|The Marriage at Cana by Paolo Veronese|
In any moment, winter changes into summer and back again. I am endless fields; they seem to be wheat fields. We are vegetarian spirits, and there are women dressed as Hindus in traditional clothing, singing while playing traditional instruments.
On the horizon, summer changes to winter as cloud formations leave a hilltop covered in white flurries, a cross though somehow between cloud and snow, a wispy frozen mansion sits atop a hill where a youth in winter clothes plays with a white furry dog almost twice his size. And then suddenly, we are in what seems to be the mansion, dining at a long table set for about twenty to thirty people.
The people are a mix between Scandinavian and Mexican. We are given a menu, on it there are choices of many different breads, breads with different names, Russian and Nordic names as far as I can tell, the breads are seasoned and sweetened. I choose two, yet can’t pronounce the second, so a kind fellow from across the table tells me he can lend me his dish which is the same to try it, it’s delicious, a cinnamon sugar-type braided bread, and then he calls for one in the right tongue for the new wife and new son.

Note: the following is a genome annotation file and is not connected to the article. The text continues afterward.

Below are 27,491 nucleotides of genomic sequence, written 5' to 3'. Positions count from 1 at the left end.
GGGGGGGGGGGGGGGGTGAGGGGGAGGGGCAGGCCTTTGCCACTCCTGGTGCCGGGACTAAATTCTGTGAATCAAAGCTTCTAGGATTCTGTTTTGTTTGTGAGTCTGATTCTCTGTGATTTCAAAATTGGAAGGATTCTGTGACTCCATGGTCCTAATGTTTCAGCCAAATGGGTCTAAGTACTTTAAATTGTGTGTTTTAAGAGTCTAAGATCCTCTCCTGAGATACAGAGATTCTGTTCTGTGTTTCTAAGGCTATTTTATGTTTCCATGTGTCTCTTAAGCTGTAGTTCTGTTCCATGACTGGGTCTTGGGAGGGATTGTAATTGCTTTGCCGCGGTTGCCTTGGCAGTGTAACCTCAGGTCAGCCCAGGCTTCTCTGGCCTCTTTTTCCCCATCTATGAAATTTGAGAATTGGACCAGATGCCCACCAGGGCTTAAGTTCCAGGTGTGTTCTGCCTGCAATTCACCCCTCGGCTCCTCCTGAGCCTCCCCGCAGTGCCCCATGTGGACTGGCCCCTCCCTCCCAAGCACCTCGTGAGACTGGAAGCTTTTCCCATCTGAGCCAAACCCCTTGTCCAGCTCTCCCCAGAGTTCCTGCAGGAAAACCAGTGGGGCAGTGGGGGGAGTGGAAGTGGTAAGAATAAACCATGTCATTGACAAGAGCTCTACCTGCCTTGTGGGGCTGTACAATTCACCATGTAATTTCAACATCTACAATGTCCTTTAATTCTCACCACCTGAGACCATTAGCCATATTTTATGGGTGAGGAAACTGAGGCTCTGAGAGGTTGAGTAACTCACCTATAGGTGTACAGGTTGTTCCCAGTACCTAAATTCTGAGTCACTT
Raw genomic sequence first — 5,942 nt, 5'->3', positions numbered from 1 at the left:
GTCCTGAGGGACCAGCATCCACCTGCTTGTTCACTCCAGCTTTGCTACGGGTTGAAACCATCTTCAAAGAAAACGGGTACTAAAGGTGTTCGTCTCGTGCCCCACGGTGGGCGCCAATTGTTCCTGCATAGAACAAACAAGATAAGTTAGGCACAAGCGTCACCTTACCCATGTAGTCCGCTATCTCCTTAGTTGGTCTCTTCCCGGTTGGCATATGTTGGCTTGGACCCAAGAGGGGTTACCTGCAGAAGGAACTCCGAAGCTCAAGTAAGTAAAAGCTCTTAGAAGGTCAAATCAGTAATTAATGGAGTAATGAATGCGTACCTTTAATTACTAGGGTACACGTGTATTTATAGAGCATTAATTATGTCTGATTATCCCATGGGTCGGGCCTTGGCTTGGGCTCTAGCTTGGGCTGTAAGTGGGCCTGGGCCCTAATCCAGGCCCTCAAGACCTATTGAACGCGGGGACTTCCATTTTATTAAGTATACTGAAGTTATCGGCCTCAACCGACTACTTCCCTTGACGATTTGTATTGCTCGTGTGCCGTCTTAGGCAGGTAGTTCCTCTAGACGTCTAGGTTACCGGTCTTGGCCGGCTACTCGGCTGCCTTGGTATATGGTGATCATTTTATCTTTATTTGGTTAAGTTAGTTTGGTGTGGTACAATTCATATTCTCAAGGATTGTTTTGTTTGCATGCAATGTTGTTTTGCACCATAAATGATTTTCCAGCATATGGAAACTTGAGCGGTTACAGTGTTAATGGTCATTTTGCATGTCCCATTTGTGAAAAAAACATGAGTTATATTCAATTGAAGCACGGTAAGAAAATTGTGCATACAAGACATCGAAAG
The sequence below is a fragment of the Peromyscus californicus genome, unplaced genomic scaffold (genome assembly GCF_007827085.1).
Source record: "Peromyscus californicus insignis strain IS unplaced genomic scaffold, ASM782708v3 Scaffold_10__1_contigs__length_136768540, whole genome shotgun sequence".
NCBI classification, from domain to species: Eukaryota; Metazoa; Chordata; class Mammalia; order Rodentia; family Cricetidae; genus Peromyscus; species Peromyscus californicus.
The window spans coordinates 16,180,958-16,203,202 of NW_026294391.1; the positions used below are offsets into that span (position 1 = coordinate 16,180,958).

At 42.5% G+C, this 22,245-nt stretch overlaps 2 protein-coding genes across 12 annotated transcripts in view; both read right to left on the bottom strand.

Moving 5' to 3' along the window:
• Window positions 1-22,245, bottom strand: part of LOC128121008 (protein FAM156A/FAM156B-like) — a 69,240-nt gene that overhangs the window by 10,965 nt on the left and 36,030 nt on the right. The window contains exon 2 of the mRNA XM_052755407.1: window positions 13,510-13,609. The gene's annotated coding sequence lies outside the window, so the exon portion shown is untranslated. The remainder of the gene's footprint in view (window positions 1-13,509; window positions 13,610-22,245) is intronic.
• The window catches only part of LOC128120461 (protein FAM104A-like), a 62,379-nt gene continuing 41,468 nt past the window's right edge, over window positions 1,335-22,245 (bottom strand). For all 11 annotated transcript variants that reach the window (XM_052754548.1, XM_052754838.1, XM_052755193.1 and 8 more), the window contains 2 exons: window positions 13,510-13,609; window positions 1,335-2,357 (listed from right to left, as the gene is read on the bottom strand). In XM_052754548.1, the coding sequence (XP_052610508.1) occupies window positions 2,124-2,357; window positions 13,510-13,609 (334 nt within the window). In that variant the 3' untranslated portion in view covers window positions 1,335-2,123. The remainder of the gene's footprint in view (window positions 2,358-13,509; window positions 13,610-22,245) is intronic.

Then, a man to my right calls attention to the table. He wishes to make a toast, though a toast in the booming of his voice stretching over the table to all ears.
He speaks in a Scandinavian tongue first, saying "there is an old saying," and then he changes to Mexico, saying "in Veracruz, they say…”
It seems a meaningful and comical touch to the dining pleasures of all, and we are somehow strengthened in the notion that we are eating from the land, a 15th century delicacy for the educated and mindful, who in central Europe begin to adopt new habits in eating that leave behind the rabble pouring over scraps of pig stomach and chicken bones. It is part of a revolution that cultivates self-dependency, health, and communal celebration in the joy of a diverse humanity.
July 5, 2011